• Instructions: Place 1 cup steel-cut oats and 3 cups liquid into a medium pot. Bring to a boil over high heat while continuously stirring. Then, reduce heat to low and let simmer, uncovered, for 20-30 minutes, stirring every so often. Cook until steel-cut oats are thick and creamy.

Stovetop Rolled Oats

  • 1 cup rolled oats
  • 2 cups liquid
  • Instructions: Place 1 cup rolled oats and 2 cups liquid into a medium pot. Bring to a boil over high heat while continuously stirring. Then, reduce heat to low and continue to stir for around 3-5 minutes, or until oats have thickened.

Stovetop Quick-Cooking

  • 1 cup quick-cooking oats
  • 2 cups liquid
  • Instructions: Place 1 cup quick-cooking oats and 2 cups liquid into a medium pot. Bring to a boil over high heat and continuously stir for 1-2 minutes or until oats have thickened.

Slow Cooker

Slow cooker oatmeal is one of my favorite ways to cook steel-cut oats because it’s very hands-off and easy to make. Add your steel-cut oats and liquid to the slow cooker, give it a mix, turn it on and in just a few hours you’ll have a hearty breakfast ready to go!

While you can make both instant oatmeal and rolled oatmeal in the slow cooker, we only recommend cooking steel cut oats because of the amount of work it eliminates in the cooking process. Recipe used in photos: Crockpot Maple Cinnamon Steel Cut Oats.

slow cooker oats

Slow Cooker Steel-Cut Oatmeal

  • 1 cup steel-cut oats
  • 4 cups liquid
  • Instructions: First, spray slow cooker with nonstick cooking spray. Then, place 1 cup steel-cup oats and 4 cups liquid into the slow cooker and mix. Cover and cook for 4 hours on high or 8 hours on low. If possible, stir steel-cut oatmeal every hour or so to prevent sticking. Remove from slow cooker once thickened.

Overnight Oats

Overnight oats are a fun twist on classic oatmeal. Soak your oatmeal for at least 2 hours or overnight with milk and chia seeds and you’ve got yourself a chewy, healthy breakfast option! 

We love overnight oats because they’re served chilled instead of hot and we recommend always using chia seeds during this process so they get nice and fluffy! Good news, you can use all 3 types of oats for overnight oats. Keep reading to learn how. Recipe used in photos: Classic Vegan Overnight Oats.

overnight oats

Overnight Steel-Cut Oatmeal (or quick-cooking steel-cut)

  • 1 cup steel-cut oats
  • 1 tablespoon chia seeds
  • 2 cups liquid
  • Instructions: Place 1 cup steel-cut oats, 1 tablespoon chia seeds, and 1.5 cups liquid into a glass container and mix. Place in the microwave and cook on high for 1 minute. Mix again. Then, cover and place in the refrigerator for at least 2 hours or overnight.

Overnight Rolled Oats

  • 1 cup rolled oats
  • 1 tablespoon chia seeds
  • 1.5 cups liquid
  • Instructions: Place 1 cup rolled oats, 1 tablespoon chia seeds, and 1.5 cups liquid into a glass container and mix. Cover and place in the refrigerator for at least 2 hours or overnight.

Overnight Quick Cooking

  • 1 cup quick-cooking oats
  • 1 tablespoon chia seeds
  • 1.5 cups liquid
  • Instructions: Place 1 cup quick-cooking oats, 1 tablespoon chia seeds, and 1.5 cups liquid into a glass container and mix. Cover and place in the refrigerator for at least 2 hours or overnight.

Instant Pot

Instant Pot Steel-cut oatmeal is a great way to cut the cooking time down, while still getting that chewy delicious texture you get from the stovetop or slow cooker.

While you can make both quick-cooking oatmeal and rolled oatmeal in the Instant Pot, we only recommend cooking steel cut oats because of the amount of work it eliminates in the cooking process. Recipe used in photos: Instant Pot Steel Cut Oats.

Instant Pot Oatmeal

Instant Pot Steel Cut Oats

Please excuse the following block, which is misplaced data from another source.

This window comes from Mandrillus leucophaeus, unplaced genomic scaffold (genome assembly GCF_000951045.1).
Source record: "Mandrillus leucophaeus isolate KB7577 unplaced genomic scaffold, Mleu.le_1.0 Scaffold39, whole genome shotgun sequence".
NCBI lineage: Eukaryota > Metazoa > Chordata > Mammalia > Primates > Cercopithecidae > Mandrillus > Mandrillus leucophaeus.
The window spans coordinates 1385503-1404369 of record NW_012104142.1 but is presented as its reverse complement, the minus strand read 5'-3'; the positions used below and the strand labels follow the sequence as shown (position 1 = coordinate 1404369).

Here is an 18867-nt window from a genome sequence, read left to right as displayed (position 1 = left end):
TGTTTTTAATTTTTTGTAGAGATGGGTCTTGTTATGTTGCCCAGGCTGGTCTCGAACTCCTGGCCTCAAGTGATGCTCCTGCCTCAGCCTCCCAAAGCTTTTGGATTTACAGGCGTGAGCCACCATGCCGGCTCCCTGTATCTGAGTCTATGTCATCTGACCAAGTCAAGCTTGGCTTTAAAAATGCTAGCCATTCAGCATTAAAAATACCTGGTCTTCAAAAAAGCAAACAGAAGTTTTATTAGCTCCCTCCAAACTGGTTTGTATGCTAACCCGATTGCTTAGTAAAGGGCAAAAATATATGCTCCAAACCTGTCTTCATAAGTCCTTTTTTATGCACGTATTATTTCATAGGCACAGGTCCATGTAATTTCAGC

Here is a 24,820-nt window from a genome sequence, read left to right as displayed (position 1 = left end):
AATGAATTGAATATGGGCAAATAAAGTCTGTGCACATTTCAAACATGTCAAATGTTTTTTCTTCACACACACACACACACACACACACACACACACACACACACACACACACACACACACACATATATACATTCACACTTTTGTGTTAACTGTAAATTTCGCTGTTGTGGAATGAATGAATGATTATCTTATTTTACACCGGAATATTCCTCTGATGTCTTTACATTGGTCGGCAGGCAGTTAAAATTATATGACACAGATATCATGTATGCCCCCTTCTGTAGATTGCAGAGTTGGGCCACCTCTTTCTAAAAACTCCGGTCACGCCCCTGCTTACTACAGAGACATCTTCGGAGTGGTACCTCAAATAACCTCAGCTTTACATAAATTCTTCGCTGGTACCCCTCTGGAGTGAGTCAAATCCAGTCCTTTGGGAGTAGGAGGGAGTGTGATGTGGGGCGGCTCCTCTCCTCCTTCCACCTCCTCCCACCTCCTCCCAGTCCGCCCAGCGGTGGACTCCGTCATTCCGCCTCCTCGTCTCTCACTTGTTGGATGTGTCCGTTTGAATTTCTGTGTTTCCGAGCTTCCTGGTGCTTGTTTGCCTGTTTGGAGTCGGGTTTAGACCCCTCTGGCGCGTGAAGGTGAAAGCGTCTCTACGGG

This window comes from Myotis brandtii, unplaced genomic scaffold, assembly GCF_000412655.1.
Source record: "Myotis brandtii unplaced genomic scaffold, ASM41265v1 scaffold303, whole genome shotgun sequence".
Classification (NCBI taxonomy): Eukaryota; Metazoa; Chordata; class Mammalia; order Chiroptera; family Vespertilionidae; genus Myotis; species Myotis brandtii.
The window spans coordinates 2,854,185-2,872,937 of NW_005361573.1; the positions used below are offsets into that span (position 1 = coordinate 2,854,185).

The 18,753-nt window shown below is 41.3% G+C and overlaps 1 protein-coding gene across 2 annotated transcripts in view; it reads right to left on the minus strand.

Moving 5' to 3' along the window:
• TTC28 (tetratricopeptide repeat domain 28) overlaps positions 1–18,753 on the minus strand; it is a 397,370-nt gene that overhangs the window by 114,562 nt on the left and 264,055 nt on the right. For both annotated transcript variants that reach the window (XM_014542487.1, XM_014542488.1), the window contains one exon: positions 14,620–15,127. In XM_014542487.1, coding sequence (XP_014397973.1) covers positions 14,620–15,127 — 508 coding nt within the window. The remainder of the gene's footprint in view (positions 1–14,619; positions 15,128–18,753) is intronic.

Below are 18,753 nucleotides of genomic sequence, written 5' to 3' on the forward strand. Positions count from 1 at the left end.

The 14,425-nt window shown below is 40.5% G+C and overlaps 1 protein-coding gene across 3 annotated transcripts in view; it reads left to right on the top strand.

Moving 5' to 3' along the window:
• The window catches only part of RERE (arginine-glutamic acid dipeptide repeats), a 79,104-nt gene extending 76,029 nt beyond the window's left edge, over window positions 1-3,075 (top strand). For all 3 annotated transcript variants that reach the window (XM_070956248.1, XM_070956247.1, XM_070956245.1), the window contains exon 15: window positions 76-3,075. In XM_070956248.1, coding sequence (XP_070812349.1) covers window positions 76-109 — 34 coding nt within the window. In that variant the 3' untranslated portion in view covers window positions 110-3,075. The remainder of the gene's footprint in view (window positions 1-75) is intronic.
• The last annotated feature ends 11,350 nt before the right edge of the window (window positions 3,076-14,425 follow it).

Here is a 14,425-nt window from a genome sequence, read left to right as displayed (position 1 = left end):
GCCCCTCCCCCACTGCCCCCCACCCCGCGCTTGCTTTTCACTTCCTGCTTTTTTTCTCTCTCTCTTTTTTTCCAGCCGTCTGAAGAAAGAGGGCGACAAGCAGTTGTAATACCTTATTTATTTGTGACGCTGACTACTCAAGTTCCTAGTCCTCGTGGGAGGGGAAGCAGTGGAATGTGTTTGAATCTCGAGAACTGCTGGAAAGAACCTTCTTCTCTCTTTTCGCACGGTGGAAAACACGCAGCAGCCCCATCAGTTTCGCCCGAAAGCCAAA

• 1 cup steel-cut oats
  • 3 cups liquid
  • Instructions: Place 1 cup steel-cut oats and 3 cups liquid into Instant Pot and mix. Close Instant Pot and turn the valve to seal. Set Instant Pot to high pressure for 10 minutes. When the timer goes off, quick release by opening the valve to vent. Mix steel-cut oats and serve.

Microwave

Only have a couple of minutes for breakfast? Make either rolled oats or quick-cooking oats in the microwave in under 2 minutes! Recipe used in photos: Cookie Dough Microwave Oatmeal. microwave oatmeal how-to

Microwave Rolled Oats

  • 1 cup rolled oats
  • 1 and 1/3 cups liquid
  • Instructions: Place 1 cup rolled oats and 1.33 cups liquid into a microwave-safe bowl. Then, microwave on high for 1 minute. Remove from microwave and stir. Place back into the microwave for another 1 minute on high.

Microwave Quick-Cooking

  • 1 cup quick-cooking oats
  • 1 and 1/3 cups liquid
  • Instructions: Place 1 cup quick-cooking oats and 1.33 cups liquid into a microwave-safe bowl. Then, microwave on high for 1 minute. Remove and stir.

How to Make Oatmeal Video

Recipe

Basic Oatmeal Recipe

Looking for a basic oatmeal recipe that can be made in less than 10 minutes? Try this super simple stovetop oatmeal recipe made with rolled oats!

  • Prep Time: 5 minutes
  • Cook Time: 5 minutes
  • Total Time: 10 minutes
Author: Lee Funke
Yield: 2 1x
Category: Breakfast
Method: Stove-Top
Cuisine: American

Ingredients

  • 1 cup rolled oats
  • 2 cups milk (any kind)
  • optional add-ins: 1 medium mashed banana, 1/4 cup chopped pecans, 1/2 teaspoon ground cinnamon, and 1 tablespoon maple syrup.

Instructions

  1. Place 1 cup rolled oats and 2 cups liquid into a medium pot.
  2. Bring to a boil over high heat while continuously stirring.
  3. Then, reduce heat to low and continue to stir for around 3-5 minutes, or until oats have thickened.

Notes

  • Nutrition information is without add-ins and uses unsweetened plain almond milk.
  • Storage: store in an airtight glass container in the refrigerator for up to 3-5 days.

Nutrition

  • Serving Size: 1/2
  • Calories: 180
  • Sugar: 1
  • Fat: 6
  • Carbohydrates: 28
  • Fiber: 5
  • Protein: 6

Healthy Sweeteners, Toppings, & Mix-Ins

Don’t let oatmeal get a bad rap for tasting bland because you can always mix it and top it with so many delicious things!

All-Natural Sweeteners

We love using all-natural sweeteners in our oatmeal over refined sugars not only because it’s better for you, but it just tastes better! Really, is there anything better than the sweet and savory taste of maple syrup? Here are some of our favorite way to sweeten oatmeal using all-natural sweeteners.

  • Mashed banana
  • Maple syrup
  • Honey
  • Coconut sugar

Toppings & Mix-Ins

We’re all about the toppings and mix-ins because it gives your oatmeal texture and an additional flavor profile. From pureed fruits and veggies to nuts and seeds, there are so many different ways to “spice up” your oatmeal!

  • Fresh fruit
  • Seeds
  • Cocoa powder
  • Spices
  • Extracts
  • Chocolate chips
  • Coconut flakes
  • Protein powder
  • Dried fruit

Popular Flavor Combos

Never get sick of oatmeal for breakfast with these delicious oatmeal flavor combinations that you will absolutely love!

More Healthy Oatmeal Recipes

Looking for more healthy oatmeal recipes? Check out some of our other popular posts about oatmeal below.